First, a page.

EOH’s shares continued their strong rally into Tuesday as CEO Stephen van Coller told investors that a new base had been established for the technology services group’s future growth.
Since their low point last Friday of R9/share to Tuesday morning’s peak of R16.71, the share price has rallied by an incredible 85% as investors turn more positive on the group’s prospects.
The group on Tuesday reported a loss of R3.3 billion for the six months ended January 31 2019 on the back of significant impairments. Normalised revenue was steady at R8.2 billion, with cash on the balance sheet of almost R1 billion.
The shares rallied more than 25% in morning trade on the JSE, extending a recovery that began on Monday when they rose by more than 14% at the close of the session.
“The period under review marks the dawn of a new era for EOH,” the group said in notes accompanying the financial results.
“The appointment of key executive team members, including a new group CEO (Van Coller) and chief financial officer (Megan Pydigadu), a revitalised strategic intent, and transparent approach, have greatly assisted the group in navigating its way through the challenges to date and to set the direction for the future.”
Speaking to analysts and investors in Sandton on Tuesday, Van Coller said that EOH plans to dispose of non-core assets that should raise more than R1 billion over the next three to 12 months, which will help strengthen its balance sheet.
“This is really about getting a flexible balance sheet so that in future we go back to being a consolidator of the fragmented IT industry,” he said.
Van Coller vowed to continue to tackle any corruption that is uncovered and to deal with rogue employees.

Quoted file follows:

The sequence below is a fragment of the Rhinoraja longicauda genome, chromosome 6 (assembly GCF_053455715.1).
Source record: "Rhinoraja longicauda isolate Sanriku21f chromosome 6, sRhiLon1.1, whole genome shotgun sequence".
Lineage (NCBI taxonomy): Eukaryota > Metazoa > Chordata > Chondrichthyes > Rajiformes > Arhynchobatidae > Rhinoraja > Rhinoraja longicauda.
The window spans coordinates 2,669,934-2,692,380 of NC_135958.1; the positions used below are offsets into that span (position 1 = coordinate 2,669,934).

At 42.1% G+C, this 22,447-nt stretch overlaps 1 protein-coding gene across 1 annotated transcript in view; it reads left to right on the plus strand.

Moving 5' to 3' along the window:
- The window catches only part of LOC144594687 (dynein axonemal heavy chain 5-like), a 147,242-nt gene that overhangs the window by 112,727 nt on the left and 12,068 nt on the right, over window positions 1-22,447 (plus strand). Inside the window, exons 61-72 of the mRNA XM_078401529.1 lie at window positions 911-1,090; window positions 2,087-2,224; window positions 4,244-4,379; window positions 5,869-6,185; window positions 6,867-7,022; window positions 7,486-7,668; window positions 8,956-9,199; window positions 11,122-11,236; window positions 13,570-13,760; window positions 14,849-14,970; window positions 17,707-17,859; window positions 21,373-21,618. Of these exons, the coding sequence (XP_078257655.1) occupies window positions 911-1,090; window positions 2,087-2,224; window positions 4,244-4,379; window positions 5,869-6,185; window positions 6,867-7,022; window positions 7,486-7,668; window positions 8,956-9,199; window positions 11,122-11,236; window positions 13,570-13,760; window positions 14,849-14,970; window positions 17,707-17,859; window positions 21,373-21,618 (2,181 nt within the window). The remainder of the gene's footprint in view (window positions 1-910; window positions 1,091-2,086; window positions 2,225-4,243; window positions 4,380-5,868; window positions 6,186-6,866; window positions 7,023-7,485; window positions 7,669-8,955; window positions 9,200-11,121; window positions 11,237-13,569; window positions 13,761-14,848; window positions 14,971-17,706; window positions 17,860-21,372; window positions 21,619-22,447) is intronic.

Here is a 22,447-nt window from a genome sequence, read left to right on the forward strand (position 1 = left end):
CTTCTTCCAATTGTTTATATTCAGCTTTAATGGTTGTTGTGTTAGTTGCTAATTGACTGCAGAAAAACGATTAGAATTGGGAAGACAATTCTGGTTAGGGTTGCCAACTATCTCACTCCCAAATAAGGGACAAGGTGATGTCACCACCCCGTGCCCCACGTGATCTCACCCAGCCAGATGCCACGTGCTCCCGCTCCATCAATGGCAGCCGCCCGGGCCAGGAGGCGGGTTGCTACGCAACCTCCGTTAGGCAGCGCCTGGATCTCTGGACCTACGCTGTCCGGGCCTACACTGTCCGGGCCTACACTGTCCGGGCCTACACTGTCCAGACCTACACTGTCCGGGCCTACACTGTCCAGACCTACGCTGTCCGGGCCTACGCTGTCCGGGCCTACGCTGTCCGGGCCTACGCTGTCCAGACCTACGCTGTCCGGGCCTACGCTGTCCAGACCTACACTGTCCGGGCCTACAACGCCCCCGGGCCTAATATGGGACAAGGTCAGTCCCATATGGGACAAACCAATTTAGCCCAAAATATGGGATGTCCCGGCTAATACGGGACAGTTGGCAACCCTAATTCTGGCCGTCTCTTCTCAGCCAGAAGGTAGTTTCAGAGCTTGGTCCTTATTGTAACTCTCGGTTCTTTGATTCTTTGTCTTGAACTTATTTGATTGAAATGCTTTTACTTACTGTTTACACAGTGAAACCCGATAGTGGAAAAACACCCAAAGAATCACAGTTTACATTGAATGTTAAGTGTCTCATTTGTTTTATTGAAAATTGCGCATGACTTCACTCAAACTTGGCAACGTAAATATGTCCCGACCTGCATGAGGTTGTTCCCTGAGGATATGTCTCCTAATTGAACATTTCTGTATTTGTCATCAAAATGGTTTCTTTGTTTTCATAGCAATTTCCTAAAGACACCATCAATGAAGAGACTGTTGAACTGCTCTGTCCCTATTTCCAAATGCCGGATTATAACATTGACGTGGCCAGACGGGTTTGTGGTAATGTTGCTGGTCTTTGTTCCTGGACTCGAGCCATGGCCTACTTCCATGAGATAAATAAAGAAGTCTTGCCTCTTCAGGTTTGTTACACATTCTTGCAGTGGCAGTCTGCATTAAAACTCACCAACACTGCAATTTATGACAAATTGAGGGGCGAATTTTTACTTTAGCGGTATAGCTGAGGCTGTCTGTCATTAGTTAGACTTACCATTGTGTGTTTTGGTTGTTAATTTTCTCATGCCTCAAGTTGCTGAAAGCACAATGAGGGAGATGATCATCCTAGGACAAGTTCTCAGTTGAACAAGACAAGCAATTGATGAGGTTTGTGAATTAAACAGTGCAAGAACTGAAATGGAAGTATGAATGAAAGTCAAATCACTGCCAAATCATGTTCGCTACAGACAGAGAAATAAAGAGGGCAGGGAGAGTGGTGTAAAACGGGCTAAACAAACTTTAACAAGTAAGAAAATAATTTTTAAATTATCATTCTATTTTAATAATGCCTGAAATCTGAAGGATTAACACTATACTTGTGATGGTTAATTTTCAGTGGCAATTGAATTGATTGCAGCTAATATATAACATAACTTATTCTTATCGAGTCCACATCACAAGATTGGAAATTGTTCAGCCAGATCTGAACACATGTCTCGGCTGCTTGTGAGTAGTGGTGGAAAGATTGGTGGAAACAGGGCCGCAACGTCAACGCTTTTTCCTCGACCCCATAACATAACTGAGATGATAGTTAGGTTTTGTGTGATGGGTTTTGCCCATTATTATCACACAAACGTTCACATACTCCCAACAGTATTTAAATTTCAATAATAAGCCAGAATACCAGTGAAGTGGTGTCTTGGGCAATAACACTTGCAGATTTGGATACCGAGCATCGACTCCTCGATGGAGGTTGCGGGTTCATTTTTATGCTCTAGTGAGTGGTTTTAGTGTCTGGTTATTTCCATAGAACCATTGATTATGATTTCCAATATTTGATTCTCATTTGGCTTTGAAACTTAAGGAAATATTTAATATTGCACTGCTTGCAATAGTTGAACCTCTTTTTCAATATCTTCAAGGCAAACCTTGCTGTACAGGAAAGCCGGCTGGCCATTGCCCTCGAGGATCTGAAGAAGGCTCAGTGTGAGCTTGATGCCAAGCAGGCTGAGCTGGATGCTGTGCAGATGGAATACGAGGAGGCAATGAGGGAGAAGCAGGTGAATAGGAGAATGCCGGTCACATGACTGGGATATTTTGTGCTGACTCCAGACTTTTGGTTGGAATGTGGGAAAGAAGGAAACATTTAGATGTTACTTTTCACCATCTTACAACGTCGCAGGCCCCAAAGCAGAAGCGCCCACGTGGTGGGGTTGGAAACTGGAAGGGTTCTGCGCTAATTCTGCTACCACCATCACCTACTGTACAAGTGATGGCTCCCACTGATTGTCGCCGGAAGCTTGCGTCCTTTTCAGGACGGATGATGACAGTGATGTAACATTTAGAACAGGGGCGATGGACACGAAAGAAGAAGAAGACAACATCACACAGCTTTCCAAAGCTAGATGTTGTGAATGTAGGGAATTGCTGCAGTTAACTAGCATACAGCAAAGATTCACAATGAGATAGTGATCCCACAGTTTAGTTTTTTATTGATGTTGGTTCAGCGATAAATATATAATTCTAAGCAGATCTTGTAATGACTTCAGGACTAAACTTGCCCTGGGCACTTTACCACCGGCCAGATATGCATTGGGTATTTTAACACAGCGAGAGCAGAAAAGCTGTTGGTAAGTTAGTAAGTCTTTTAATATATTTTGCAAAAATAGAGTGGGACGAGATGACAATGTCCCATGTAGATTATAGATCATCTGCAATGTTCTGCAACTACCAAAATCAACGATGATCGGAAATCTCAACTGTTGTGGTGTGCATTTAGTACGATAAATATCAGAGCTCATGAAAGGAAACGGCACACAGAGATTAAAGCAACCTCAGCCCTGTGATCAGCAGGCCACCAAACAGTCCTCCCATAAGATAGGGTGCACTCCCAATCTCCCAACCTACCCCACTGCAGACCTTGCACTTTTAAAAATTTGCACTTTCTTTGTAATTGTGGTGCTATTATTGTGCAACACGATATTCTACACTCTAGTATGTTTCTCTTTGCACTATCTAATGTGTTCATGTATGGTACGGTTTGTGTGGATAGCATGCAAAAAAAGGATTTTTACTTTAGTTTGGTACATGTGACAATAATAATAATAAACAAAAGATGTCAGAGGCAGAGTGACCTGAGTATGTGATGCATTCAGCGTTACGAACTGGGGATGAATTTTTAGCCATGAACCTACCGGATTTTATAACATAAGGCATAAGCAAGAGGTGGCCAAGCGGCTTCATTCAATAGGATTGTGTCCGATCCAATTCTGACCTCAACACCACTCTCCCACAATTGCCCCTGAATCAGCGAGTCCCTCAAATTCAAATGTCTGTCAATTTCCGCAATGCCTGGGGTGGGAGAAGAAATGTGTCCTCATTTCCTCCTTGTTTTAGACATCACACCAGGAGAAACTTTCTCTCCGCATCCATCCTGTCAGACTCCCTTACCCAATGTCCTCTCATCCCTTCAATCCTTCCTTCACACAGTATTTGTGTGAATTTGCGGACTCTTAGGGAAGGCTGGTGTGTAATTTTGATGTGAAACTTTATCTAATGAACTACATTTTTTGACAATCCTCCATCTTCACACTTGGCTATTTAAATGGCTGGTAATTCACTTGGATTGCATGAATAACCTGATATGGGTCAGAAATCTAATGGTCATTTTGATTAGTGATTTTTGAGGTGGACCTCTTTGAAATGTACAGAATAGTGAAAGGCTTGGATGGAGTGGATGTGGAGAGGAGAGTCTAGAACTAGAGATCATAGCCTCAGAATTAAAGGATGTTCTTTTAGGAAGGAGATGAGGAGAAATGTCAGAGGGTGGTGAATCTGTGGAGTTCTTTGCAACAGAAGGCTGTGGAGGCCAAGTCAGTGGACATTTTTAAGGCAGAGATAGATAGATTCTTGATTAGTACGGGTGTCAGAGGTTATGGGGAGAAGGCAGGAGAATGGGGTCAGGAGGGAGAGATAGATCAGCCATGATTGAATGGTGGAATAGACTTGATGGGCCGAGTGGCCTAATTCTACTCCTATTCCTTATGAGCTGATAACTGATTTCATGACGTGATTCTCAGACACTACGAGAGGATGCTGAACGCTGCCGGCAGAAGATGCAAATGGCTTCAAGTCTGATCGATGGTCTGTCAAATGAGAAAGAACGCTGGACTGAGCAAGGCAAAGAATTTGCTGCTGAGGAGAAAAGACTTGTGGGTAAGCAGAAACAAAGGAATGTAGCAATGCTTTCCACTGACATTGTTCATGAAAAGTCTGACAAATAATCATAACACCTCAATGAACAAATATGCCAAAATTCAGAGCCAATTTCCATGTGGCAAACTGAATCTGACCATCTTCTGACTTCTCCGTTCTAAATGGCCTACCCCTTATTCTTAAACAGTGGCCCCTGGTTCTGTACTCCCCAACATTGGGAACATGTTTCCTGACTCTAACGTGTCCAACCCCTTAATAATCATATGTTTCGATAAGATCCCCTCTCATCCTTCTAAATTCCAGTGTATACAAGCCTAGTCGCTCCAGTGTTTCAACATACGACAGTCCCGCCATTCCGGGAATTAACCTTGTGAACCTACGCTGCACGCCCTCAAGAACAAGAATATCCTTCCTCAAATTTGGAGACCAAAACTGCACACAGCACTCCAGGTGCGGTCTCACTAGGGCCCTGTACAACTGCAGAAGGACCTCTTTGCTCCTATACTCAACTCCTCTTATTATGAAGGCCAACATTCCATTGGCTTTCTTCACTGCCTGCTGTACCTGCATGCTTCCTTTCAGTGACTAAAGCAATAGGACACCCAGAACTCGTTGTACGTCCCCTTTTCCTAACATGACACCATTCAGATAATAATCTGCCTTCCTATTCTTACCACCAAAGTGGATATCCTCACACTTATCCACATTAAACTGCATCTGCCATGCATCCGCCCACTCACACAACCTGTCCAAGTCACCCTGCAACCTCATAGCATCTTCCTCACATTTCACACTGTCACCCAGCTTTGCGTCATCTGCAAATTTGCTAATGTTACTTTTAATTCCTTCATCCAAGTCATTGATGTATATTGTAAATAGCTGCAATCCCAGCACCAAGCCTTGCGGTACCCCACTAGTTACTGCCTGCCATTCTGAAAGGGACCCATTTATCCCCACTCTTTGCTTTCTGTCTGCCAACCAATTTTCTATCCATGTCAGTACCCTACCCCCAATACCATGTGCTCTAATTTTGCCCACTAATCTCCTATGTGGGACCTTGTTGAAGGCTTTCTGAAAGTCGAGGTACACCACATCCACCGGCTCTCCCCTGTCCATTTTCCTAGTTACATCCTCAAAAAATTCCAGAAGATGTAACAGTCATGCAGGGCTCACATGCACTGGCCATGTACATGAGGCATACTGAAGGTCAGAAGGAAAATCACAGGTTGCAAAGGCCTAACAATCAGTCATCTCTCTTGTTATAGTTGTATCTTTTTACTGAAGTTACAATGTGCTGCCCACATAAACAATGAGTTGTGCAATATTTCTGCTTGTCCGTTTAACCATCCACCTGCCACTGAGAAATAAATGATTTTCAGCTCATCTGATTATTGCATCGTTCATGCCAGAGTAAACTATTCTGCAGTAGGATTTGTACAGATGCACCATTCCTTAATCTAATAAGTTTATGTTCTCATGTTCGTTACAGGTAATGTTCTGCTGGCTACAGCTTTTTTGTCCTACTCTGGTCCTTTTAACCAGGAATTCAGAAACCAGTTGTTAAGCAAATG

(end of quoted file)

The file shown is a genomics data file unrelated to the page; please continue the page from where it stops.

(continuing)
He said EOH is investigating five suspect contracts with law firm ENSafrica.
This comes after Microsoft terminated channel supply agreements with EOH over alleged malfeasance involving a contract with the South African department of defence, which is now the subject of a probe by the US Securities and Exchange Commission.
Van Coller expressed frustration that Microsoft has not been more transparent in its dealings with EOH as he works to fix the issues. He even suggested at Tuesday’s presentation that corporate South Africa should take open-source software — which competes with Microsoft’s proprietary solutions — more seriously. He took a further jab at the software giant, saying: “You can’t be corrupt on your own.”
In its results statement, EOH said it has made meaningful progress in “addressing legacy governance issues, future-proofing the business and aligning strategic and financial performance”.
“While much of the execution to create focus and additional liquidity is yet to be concluded, EOH is well positioned to commence the process.”
It said it has actively engaged with clients and that feedback has “overwhelmingly been that their relationships with EOH are long term in nature and that the service they continue to receive is of the highest standards”.
“The group remains an ethical, relevant force for good and will continue to play a positive role in society, beyond business as normal,” it said.
“We’ve set the foundation and now it’s all about execute, execute, execute,” said Van Coller at the conclusion of the presentation.
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